January is not an exciting month in the British food calendar. Everyone’s being healthy, nothing is really in season and there aren’t any good festivals to get excited about. The only logical option is to gatecrash someone else’s party.
For many countries in Asia – the lunar new year is the biggest party of the year, a chance for families to get together and celebrate unity and prosperity. When I heard tell of a one-night-only Korean party in Tooting market I was definitely interested. Busan BBQ are a husband and wife team who run a food-truck serving American-Korean fusion.
The venue was lovely (if a little chilly) – rows of tables set-out in the deserted market with live music and later a DJ (Korean Hip-hop is an under-appreciated genre). On arrival we were greeted with a Soju cocktail and some table nibbles. “Jinro Soju” is the most popular alcoholic drink in the world – this sweet Korean wine sells more by volume than any other brand. The average Korean will drink nearly 90 bottles a year! In a mojito it was just pleasant, but it really shone in the mule, with ginger and apple.
The starters arrived as sharing bowls. The kimchi was sharp and slightly fizzy, a good deal stronger than many of the versions you get in the UK. Mooli (a kind of radish) was lightly pickled and still had a pleasing crunch. The chicken skewers were tender and full of flavour, the pork meatballs were outstanding – covered in a gorgeous sauce, well seasoned and full of piggy flavour. Each component was very nice, but when you got some radish, kimchi and meat at the same time the whole thing sang. It’s a flavour combination you don’t get anywhere outside Korean cuisine.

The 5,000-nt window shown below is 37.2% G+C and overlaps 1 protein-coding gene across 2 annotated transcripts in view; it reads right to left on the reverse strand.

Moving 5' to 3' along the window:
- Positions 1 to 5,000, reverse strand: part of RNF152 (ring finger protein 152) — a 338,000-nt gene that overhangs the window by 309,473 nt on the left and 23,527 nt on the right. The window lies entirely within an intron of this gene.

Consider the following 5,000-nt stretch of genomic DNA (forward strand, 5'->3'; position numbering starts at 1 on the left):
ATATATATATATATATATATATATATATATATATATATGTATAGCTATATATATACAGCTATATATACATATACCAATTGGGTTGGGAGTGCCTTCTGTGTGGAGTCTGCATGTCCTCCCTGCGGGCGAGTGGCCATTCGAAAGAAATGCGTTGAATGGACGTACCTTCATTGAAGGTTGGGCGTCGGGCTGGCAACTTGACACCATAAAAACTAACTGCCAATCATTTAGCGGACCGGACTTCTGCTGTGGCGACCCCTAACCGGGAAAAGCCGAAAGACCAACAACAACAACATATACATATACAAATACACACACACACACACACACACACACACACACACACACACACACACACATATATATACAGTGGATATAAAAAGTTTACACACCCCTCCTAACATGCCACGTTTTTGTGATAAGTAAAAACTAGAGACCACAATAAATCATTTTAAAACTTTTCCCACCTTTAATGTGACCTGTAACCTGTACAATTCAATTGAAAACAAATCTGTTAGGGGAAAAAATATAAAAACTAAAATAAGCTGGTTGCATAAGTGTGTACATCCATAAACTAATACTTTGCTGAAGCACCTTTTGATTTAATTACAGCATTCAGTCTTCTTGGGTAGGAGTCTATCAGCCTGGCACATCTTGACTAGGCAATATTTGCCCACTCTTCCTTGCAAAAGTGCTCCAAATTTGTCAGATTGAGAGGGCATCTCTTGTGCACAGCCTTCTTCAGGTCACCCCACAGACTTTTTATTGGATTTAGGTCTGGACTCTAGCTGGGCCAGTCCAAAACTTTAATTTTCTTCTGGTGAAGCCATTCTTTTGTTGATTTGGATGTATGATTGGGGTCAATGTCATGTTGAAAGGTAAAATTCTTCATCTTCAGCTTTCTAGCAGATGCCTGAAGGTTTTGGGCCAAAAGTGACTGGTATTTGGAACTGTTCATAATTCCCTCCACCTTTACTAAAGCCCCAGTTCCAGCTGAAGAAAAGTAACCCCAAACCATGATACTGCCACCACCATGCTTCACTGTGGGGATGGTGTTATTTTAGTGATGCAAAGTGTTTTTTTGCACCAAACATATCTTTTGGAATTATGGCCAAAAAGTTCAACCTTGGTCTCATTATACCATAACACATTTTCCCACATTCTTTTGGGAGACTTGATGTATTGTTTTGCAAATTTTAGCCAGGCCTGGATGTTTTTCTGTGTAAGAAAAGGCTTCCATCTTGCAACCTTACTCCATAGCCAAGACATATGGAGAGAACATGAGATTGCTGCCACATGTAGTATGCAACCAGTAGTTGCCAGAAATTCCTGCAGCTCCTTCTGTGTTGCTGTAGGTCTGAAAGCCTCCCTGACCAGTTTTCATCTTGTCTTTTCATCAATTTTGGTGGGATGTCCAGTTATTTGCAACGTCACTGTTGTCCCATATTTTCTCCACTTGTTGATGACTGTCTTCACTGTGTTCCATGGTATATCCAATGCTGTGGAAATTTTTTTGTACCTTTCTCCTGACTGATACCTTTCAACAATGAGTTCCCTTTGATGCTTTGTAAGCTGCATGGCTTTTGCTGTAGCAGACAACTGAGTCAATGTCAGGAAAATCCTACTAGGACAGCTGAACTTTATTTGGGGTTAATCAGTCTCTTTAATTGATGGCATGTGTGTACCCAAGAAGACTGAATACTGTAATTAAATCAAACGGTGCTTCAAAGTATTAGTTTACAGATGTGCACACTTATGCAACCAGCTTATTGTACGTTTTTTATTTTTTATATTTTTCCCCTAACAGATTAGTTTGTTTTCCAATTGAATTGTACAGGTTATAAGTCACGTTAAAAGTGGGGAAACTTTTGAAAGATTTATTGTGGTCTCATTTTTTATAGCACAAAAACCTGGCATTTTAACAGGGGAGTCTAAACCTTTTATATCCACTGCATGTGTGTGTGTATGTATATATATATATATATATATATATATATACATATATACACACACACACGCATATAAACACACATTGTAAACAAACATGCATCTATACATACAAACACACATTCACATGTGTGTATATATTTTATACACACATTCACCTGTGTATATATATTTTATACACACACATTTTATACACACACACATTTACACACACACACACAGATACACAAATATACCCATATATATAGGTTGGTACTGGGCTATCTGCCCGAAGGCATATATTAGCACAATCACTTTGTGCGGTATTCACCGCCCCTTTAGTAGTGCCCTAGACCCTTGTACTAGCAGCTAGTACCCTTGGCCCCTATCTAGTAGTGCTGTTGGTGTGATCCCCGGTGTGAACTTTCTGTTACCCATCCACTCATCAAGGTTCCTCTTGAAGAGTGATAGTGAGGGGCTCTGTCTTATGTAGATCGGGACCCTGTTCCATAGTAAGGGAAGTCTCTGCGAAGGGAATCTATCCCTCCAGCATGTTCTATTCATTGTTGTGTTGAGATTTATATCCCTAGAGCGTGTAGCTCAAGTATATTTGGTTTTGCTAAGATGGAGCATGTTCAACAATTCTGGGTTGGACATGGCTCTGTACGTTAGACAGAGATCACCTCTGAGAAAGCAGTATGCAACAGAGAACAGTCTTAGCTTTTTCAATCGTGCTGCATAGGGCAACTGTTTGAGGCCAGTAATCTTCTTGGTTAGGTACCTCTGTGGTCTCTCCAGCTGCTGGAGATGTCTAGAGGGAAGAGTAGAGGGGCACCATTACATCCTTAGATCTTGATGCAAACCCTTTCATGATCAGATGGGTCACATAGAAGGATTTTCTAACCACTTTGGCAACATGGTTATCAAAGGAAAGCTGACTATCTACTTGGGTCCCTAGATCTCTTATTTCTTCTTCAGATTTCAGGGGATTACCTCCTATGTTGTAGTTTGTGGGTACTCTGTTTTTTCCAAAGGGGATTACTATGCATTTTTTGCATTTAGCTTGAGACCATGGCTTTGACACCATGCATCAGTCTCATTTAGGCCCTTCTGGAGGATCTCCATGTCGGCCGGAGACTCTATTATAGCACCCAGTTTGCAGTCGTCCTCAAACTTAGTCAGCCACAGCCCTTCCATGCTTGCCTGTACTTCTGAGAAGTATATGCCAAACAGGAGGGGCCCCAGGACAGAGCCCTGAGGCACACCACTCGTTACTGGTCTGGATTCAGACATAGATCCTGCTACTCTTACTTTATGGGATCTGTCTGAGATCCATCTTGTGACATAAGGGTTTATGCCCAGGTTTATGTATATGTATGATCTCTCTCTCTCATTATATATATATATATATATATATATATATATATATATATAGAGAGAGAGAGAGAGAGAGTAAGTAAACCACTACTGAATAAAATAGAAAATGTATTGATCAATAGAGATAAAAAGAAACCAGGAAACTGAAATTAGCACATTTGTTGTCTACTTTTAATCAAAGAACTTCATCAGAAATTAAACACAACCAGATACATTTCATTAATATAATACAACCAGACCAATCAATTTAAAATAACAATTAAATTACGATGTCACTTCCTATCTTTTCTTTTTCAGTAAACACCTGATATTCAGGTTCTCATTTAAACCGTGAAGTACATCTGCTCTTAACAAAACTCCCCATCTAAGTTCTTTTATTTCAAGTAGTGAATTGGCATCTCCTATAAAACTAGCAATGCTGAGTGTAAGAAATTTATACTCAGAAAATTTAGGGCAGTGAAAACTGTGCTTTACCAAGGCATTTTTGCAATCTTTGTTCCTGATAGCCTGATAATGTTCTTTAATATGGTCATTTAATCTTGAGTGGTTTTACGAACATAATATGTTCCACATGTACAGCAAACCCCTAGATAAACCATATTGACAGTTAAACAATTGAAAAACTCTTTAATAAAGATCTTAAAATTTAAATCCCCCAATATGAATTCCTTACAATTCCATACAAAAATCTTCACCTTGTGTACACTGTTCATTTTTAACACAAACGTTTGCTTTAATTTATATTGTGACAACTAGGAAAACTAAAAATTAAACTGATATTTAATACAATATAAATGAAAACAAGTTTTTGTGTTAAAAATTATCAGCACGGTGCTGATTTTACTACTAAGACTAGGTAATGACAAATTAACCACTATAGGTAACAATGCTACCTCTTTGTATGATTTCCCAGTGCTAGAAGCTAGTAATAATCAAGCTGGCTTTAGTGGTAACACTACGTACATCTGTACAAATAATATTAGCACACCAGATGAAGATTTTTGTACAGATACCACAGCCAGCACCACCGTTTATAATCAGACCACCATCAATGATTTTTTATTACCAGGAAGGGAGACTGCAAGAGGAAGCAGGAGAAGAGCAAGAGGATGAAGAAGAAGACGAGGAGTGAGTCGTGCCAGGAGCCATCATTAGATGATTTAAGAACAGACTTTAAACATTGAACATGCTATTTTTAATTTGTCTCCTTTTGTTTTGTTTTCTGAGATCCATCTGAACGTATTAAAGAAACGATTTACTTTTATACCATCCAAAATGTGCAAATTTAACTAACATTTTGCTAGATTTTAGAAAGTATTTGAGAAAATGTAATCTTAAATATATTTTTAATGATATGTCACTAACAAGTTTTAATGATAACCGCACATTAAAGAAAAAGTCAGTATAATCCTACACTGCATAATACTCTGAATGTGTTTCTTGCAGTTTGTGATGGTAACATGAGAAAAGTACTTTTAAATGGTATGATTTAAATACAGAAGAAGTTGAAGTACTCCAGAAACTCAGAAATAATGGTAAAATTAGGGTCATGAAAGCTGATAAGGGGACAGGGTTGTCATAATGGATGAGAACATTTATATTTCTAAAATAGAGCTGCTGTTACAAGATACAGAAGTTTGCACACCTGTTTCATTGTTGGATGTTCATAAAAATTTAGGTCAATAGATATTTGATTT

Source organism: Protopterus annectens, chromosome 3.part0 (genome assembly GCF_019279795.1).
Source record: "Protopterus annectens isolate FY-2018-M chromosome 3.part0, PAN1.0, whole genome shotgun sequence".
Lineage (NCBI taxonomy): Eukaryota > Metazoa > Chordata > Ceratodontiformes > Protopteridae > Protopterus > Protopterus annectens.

After the starters there was a short interlude for a traditional Korean game (think hacky-sack crossed with darts) before the mains. More kimchi and a surprisingly hot slaw accompanied the star attraction – a beer bulgogi philly cheese steak. Thin strips of tender beef in a rich, sweet sauce, covered in cheese and served in a really good bread roll. Proper comfort food. The sweet potato fries were wonderfully crisp, while the slaw and kimchi allowed you to spice up your beef as much as you dared.
Dessert was a yuja cheesecake with plum syrup. This tiny citrus fruit has a lovely mandarin tang and works really well with the creamy topping. A little ginger from the base and the sweet plum syrup make by far the best “Asian” dessert I’ve tried in years.
The whole evening was great fun – it’s not a slick restaurant service, but it doesn’t need to be. It’s a communal experience – complete strangers brought together by a shared love of food. Busan BBQ are doing something different – their passion and enthusiasm shines through, and the fact that it’s delicious doesn’t do it any harm!
If you’ve never been to a pop-up, I urge you to give it a go. If you’ve never tried Ameri-Korean fusion, you’re missing out, track Busan BBQ down and order the entire menu.
Busan BBQ: www.busanbbq.co.uk @busanbbq
Pop-up Dining Club @popupdiningclub